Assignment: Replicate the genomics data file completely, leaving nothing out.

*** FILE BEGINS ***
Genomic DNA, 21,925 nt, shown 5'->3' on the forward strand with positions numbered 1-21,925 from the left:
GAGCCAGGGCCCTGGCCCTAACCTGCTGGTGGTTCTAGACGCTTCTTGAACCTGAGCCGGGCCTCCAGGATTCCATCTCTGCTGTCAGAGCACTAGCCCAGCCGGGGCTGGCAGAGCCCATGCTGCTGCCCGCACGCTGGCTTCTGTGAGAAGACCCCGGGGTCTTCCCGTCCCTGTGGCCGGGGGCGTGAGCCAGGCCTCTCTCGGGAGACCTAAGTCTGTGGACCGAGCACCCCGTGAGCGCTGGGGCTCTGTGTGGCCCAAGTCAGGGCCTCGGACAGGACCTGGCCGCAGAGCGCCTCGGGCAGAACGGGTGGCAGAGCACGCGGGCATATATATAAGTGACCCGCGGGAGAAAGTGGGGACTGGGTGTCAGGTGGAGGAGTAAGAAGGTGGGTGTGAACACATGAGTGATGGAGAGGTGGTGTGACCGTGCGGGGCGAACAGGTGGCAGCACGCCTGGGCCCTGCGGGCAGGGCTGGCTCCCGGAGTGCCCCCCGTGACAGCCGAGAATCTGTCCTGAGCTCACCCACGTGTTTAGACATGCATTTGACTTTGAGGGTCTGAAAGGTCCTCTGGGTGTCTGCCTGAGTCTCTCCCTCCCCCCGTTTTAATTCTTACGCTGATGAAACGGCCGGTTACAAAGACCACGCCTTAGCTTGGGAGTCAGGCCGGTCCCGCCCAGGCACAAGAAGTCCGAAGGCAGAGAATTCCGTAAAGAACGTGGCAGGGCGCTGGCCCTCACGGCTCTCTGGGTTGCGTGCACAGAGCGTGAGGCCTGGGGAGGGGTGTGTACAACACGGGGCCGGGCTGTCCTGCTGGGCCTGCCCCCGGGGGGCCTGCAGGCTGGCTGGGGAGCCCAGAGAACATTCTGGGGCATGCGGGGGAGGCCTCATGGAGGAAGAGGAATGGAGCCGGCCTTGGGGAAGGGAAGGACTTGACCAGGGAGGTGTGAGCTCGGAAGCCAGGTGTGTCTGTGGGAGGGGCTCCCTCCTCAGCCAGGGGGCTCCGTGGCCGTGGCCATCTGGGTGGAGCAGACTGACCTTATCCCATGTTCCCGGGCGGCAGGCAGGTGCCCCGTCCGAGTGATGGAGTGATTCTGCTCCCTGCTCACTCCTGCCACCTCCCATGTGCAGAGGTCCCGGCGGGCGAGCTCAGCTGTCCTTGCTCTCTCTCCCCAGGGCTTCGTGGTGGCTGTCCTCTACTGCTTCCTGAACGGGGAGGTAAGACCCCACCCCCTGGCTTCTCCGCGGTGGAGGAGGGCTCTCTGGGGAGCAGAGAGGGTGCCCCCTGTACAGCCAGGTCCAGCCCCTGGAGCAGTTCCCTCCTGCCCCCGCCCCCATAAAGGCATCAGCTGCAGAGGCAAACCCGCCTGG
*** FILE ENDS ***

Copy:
Genomic DNA, 21,925 nt, shown 5'->3' on the forward strand with positions numbered 1-21,925 from the left:
GAGCCAGGGCCCTGGCCCTAACCTGCTGGTGGTTCTAGACGCTTCTTGAACCTGAGCCGGGCCTCCAGGATTCCATCTCTGCTGTCAGAGCACTAGCCCAGCCGGGGCTGGCAGAGCCCATGCTGCTGCCCGCACGCTGGCTTCTGTGAGAAGACCCCGGGGTCTTCCCGTCCCTGTGGCCGGGGGCGTGAGCCAGGCCTCTCTCGGGAGACCTAAGTCTGTGGACCGAGCACCCCGTGAGCGCTGGGGCTCTGTGTGGCCCAAGTCAGGGCCTCGGACAGGACCTGGCCGCAGAGCGCCTCGGGCAGAACGGGTGGCAGAGCACGCGGGCATATATATAAGTGACCCGCGGGAGAAAGTGGGGACTGGGTGTCAGGTGGAGGAGTAAGAAGGTGGGTGTGAACACATGAGTGATGGAGAGGTGGTGTGACCGTGCGGGGCGAACAGGTGGCAGCACGCCTGGGCCCTGCGGGCAGGGCTGGCTCCCGGAGTGCCCCCCGTGACAGCCGAGAATCTGTCCTGAGCTCACCCACGTGTTTAGACATGCATTTGACTTTGAGGGTCTGAAAGGTCCTCTGGGTGTCTGCCTGAGTCTCTCCCTCCCCCCGTTTTAATTCTTACGCTGATGAAACGGCCGGTTACAAAGACCACGCCTTAGCTTGGGAGTCAGGCCGGTCCCGCCCAGGCACAAGAAGTCCGAAGGCAGAGAATTCCGTAAAGAACGTGGCAGGGCGCTGGCCCTCACGGCTCTCTGGGTTGCGTGCACAGAGCGTGAGGCCTGGGGAGGGGTGTGTACAACACGGGGCCGGGCTGTCCTGCTGGGCCTGCCCCCGGGGGGCCTGCAGGCTGGCTGGGGAGCCCAGAGAACATTCTGGGGCATGCGGGGGAGGCCTCATGGAGGAAGAGGAATGGAGCCGGCCTTGGGGAAGGGAAGGACTTGACCAGGGAGGTGTGAGCTCGGAAGCCAGGTGTGTCTGTGGGAGGGGCTCCCTCCTCAGCCAGGGGGCTCCGTGGCCGTGGCCATCTGGGTGGAGCAGACTGACCTTATCCCATGTTCCCGGGCGGCAGGCAGGTGCCCCGTCCGAGTGATGGAGTGATTCTGCTCCCTGCTCACTCCTGCCACCTCCCATGTGCAGAGGTCCCGGCGGGCGAGCTCAGCTGTCCTTGCTCTCTCTCCCCAGGGCTTCGTGGTGGCTGTCCTCTACTGCTTCCTGAACGGGGAGGTAAGACCCCACCCCCTGGCTTCTCCGCGGTGGAGGAGGGCTCTCTGGGGAGCAGAGAGGGTGCCCCCTGTACAGCCAGGTCCAGCCCCTGGAGCAGTTCCCTCCTGCCCCCGCCCCCATAAAGGCATCAGCTGCAGAGGCAAACCCGCCTGG